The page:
Downhill (1928) B
Shot in the U.K., Hitchcock’s fourth feature, “Downhill,” was based on sketches by two actors, Ivor Novello, who had starred in the director’s former film, “The Lodger,” and Constance Collier, adapted to the screen by Eliot Stannard.>
In the .U.S., the film was released as “When Boys Leave Home.” “Downhill” is literally an exploration of downward social mobility and moral decline,
The film introduced a theme that would recur in Hitchcock’s future work, the shared guilt, or the transference of guilt from one person to another. An opening title states: “two boys made a pact of loyalty—and one kept it at a price.”
The plot concerns the black sheep of a prosperous family, who begins his downward spiral when he is expelled from school after protecting a friend from punishment, living up to their vow of loyalty and camaraderie.
Following several desultory adventures, Ivor Novello’s Roddy Berwick falls for and weds a faithless, decadent actress, who divests him of what little money he has and runs off with another man. Only when he is at his lowest is Roddy forgiven by his family.
Hitchcock was intrigued by the notion of how the innocence on one individual can become tainted by the guilt of another one. The same theme will be developed in “Shadow of a Doubt” and “Frenzy,” and most fully realized in “Strangers on a Train,” co-starring Farley Granger and Robert Walker.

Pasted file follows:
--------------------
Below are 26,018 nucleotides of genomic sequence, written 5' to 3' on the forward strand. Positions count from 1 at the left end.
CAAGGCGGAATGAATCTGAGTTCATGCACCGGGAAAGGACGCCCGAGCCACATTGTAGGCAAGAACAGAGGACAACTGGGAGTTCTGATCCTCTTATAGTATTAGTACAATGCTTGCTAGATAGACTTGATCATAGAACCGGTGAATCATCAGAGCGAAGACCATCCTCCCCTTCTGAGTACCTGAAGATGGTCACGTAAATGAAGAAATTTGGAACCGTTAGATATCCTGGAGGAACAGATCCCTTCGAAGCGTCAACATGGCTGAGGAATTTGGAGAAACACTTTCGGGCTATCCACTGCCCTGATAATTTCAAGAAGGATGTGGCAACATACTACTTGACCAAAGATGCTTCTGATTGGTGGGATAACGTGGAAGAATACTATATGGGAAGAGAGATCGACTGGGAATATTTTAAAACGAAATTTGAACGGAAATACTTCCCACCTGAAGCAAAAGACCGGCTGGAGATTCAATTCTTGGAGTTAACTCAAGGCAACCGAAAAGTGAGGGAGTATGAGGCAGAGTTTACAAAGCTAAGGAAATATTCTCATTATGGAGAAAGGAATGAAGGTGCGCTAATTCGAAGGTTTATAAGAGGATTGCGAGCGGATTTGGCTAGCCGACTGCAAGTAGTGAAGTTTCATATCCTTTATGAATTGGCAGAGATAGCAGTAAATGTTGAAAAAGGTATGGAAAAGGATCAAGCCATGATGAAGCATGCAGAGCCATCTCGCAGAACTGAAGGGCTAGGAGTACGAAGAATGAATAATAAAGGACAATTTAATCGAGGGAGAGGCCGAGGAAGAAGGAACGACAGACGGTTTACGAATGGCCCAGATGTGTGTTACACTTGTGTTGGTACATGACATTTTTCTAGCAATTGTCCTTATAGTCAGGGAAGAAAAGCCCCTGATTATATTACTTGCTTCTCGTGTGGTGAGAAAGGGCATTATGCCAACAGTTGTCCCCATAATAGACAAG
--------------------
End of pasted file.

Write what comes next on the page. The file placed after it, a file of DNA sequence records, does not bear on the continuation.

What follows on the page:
Visually, the film conveys its central theme of decline and descent through the extensive use of staircases, with one striking image that depicts an escalator descending to the London underground, accompanied by a title card that says: “this is the quickest way to everything.”
Hitchcock is less successful when the plot forces the protagonist to go to France—Paris and Marseilles—though in the latter city, there’s an interesting hand-held camera sequence along the docks.
“Downhill” offers the director to reflect on and critique two prevalent institutions in his work: the rigid class structure of British society (manifest, among other things, in the snobbishness and respectability of the public schools system) and, more importantly, the world of the theater, with its reliance on masks, costumes, make-believe, role-playing, and illusions (and delusions)
Running time: 95 Minutes.
Directed by Alfred Hitchcock
Written by Eliot Stannard, based on the play by Constance Collier and Ivor Novello
Lillian Braithwaite as Lady Berwick
Violet Farebrother as the Poetess
Alf Goddard as the Swede
Barbara Gott as Mme. Michet
Ian Hunter as Archie
Robin Irvine as Tim Wakely
Leave a Reply
- Inside Llewyn Davis: Top Coens, Cannes Highlight
- Jimmy P. (Psychotherapy of Plains Indian)
- Fast & Furious 6: Thrilling Joyride
- Angelina Jolie Double Mastectomy–Talk of Cannes Film Fest
- Bling Ring, The
- Before Midnight: Hawke and Delpie at Mid-Age
- Stories We Tell
- Great Gatsby: Luhrmann’s Jazzy Spectacle
- Star Trek into Darkness: Solid Sequel
- Love Is All You Need: From Denmark Via Italy
- Kiss of the Damned: Oversexed Vampires